Saturday, March 24 , 2018, 9:26 pm | Fair 56º


CSU Channel Islands Announces Major in Global Studies

CSUCI professors coordinated to bring a global studies major to the campus, which they hope will be instrumental in preparing students for a global work environment after college. Click to view larger
CSUCI professors coordinated to bring a global studies major to the campus, which they hope will be instrumental in preparing students for a global work environment after college. (CSUCI photo)

More sophisticated trade, travel, social media and telecommunications are just some of the reasons the world is shrinking. To help meet the needs of those who will work in this global environment, CSU Channel Islands is offering a new baccalaureate degree in global studies.

“We’re really focusing on the skills students need in the society we live in,” said Professor of Political Science Andrea Grove, Ph.D. “No matter what job our students have, they will need to be globally competent.”

Students who are already enrolled in CSUCI can now declare global studies as their major, but the program won’t officially roll out until Fall 2016, and it won’t show up on the CSU online application system until Spring of 2017.

“Those admitted for Spring of 2016 or Fall of 2016 will have the option of declaring Global Studies as a major once they’re admitted and matriculated,” said CSUCI Associate Provost Dan Wakelee, Ph.D. “It won’t be a choice during the admission process until Spring of 2017.”

Professor of Spanish Terry Ballman, Ph.D., started the global studies program minor. A few years later, Professor of Spanish and Program Chair Antonio Jiménez Jiménez, Ph.D. began working to add a global studies major.
This fall, Jiménez-Jiménez, Grove and several other faculty members and administrators were successful at getting the major approved through the CSU Office of the Chancellor.

The new major will start with classes such as introduction to global studies and branch out into upper division study that will include such courses as politics of developing countries; intercultural conversations; world drama and theatre or globalization and development, to name just a few.

The major will also require study abroad through one of the University’s three options: short-term faculty-led study abroad course, semester-long programs through one of our exchange universities or year-long experiences with the CSU International Programs Office.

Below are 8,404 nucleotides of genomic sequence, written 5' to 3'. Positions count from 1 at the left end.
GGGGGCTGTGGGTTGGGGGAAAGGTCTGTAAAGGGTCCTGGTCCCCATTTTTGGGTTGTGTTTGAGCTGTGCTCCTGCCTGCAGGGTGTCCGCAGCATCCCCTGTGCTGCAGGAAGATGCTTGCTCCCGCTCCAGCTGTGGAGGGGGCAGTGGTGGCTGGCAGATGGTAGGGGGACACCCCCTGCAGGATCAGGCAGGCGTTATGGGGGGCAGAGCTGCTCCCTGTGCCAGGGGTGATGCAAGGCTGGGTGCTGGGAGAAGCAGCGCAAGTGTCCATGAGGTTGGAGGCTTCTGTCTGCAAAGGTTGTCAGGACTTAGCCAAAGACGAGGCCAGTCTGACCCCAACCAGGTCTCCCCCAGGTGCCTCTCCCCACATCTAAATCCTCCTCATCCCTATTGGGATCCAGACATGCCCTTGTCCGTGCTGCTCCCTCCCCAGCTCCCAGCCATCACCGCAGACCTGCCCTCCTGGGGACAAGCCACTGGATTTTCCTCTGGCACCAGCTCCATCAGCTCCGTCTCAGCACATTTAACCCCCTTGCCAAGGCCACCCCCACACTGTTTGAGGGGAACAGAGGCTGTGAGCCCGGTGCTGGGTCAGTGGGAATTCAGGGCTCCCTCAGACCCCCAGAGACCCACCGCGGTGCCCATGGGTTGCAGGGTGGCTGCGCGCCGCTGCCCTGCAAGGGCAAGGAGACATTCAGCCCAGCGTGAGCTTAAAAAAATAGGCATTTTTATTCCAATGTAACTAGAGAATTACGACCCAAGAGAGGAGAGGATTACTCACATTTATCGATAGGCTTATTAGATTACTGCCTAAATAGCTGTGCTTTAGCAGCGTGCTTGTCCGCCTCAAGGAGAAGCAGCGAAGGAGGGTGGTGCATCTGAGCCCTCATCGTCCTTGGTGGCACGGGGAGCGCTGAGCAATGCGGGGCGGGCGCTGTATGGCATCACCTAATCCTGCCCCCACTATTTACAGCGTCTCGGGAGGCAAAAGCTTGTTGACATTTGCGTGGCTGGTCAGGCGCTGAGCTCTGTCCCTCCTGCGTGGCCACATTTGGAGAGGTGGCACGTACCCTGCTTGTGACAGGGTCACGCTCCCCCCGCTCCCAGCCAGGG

Two years of a foreign language will also be required. 

“When you are learning a language, you are not just learning the grammar and how to put words together,” Jiménez-Jiménez said. “Language is always connected to the culture. It is impossible to learn a language without learning the culture.”

Grove said she hopes courses of study like this one help us all to take tolerance of another culture one step further.

“We don’t want to learn to just tolerate people,” she said. “We want to learn to actually appreciate other cultures and understand how people in different cultures think and interact.”

Wakelee said the major is designed with core courses and more than the usual number of electives so students can carry it as half of a double major. 

Students who graduate with a major in global studies have a number of career paths that could involve anything from the United Nations to U.S. politics to non-governmental agencies that work with other countries Grove said.

The major will also help students looking for opportunities with large local companies, Jiménez-Jiménez said.

“We have a lot of global companies in Ventura County who would be very attracted to students with a global perspective,” Jiménez-Jiménez said.

There will be an official launch party for the major on the CSUCI campus in April, with the UC Santa Barbara Director of the Orfalea Center for Global and International Studies, Mark Juergensmeyer, as the guest speaker. 

Kim Gregory is a communications specialist at CSU Channel Islands.

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